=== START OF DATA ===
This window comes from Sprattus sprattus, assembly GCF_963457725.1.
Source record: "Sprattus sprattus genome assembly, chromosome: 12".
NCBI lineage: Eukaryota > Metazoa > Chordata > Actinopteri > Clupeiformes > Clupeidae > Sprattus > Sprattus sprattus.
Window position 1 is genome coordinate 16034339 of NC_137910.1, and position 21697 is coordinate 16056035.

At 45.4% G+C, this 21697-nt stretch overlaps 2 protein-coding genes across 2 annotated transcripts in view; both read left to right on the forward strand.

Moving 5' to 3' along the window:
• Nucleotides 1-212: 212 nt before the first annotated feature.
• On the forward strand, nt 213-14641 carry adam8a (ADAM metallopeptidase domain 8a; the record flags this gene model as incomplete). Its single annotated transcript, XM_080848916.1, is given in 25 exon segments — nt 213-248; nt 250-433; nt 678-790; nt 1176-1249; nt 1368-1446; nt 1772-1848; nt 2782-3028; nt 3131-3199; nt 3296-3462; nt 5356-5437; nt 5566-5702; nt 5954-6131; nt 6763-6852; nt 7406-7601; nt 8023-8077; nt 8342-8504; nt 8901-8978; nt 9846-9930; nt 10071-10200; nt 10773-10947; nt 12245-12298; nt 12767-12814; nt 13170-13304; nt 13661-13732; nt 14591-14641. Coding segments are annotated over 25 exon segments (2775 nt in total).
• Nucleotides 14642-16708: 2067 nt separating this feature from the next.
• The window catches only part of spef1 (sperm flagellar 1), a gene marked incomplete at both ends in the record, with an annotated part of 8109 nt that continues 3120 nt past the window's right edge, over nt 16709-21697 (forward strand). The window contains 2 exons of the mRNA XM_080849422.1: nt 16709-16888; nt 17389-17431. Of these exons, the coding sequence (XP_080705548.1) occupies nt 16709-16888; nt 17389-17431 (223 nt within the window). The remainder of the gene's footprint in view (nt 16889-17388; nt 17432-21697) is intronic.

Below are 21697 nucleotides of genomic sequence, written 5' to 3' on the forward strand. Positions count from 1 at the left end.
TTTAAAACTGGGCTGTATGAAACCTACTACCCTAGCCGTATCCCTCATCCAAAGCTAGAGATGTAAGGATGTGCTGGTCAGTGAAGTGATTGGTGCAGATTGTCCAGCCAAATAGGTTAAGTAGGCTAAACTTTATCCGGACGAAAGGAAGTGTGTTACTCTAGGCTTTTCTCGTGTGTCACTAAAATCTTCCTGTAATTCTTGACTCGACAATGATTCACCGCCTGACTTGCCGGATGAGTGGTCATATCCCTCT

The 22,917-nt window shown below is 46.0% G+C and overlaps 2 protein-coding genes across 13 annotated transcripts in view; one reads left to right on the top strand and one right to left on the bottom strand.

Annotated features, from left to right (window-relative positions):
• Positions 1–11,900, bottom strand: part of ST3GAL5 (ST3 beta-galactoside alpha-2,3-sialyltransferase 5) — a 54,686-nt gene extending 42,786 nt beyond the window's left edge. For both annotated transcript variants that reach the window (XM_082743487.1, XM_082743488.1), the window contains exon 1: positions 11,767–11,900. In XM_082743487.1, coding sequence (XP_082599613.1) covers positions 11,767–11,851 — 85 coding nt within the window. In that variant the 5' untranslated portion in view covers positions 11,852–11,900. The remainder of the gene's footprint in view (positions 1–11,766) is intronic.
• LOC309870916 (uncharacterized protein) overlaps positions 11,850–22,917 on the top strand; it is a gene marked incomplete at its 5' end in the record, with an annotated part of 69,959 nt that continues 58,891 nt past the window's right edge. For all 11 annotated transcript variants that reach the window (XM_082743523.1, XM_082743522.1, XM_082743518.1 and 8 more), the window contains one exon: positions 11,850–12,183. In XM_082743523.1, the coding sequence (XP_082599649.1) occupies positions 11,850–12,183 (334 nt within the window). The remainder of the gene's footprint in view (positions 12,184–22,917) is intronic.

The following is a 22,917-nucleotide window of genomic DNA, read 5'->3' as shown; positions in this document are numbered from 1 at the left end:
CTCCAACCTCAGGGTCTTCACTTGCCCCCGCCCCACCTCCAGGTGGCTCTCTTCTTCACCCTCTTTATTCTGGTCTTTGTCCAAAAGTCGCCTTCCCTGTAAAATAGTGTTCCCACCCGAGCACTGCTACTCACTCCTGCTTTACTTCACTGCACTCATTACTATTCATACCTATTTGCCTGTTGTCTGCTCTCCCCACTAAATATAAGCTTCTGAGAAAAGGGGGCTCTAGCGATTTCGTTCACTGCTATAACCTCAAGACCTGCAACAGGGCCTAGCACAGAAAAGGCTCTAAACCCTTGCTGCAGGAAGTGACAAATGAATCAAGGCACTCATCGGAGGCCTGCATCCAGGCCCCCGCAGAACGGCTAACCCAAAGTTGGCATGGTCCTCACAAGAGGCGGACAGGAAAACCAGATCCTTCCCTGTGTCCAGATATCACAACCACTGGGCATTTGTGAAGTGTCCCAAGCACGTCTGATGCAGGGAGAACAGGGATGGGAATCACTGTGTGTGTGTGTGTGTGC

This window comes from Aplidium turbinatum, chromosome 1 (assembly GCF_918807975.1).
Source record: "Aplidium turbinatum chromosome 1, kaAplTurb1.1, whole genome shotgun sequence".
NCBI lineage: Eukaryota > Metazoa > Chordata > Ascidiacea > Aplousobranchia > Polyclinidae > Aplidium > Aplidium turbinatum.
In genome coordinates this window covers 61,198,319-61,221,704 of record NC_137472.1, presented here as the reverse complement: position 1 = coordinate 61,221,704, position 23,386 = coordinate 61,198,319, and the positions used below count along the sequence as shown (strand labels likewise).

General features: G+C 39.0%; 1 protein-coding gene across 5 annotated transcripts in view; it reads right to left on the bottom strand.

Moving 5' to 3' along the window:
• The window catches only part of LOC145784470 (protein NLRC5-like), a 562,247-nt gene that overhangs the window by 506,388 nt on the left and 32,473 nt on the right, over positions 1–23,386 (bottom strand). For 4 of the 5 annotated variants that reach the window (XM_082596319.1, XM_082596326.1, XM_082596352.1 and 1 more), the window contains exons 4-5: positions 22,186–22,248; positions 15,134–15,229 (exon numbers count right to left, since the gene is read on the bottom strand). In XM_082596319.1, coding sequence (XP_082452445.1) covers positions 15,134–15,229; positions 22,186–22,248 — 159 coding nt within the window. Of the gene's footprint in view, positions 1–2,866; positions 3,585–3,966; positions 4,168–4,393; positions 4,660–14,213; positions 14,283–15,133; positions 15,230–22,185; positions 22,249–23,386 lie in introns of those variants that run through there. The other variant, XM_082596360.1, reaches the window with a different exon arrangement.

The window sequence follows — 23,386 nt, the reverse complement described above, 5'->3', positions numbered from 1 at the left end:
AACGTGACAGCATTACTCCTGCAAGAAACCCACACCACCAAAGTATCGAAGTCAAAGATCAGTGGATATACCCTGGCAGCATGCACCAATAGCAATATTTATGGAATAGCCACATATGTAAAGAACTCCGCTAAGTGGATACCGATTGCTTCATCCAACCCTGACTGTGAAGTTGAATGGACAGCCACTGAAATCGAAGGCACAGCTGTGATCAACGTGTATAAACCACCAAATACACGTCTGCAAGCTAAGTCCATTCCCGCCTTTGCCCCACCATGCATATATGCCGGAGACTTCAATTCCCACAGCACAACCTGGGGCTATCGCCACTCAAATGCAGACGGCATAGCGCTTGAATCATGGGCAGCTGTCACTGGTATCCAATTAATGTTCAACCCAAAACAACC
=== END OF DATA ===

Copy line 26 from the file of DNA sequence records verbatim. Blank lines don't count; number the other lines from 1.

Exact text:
The window sequence follows — 23,386 nt, the reverse complement described above, 5'->3', positions numbered from 1 at the left end: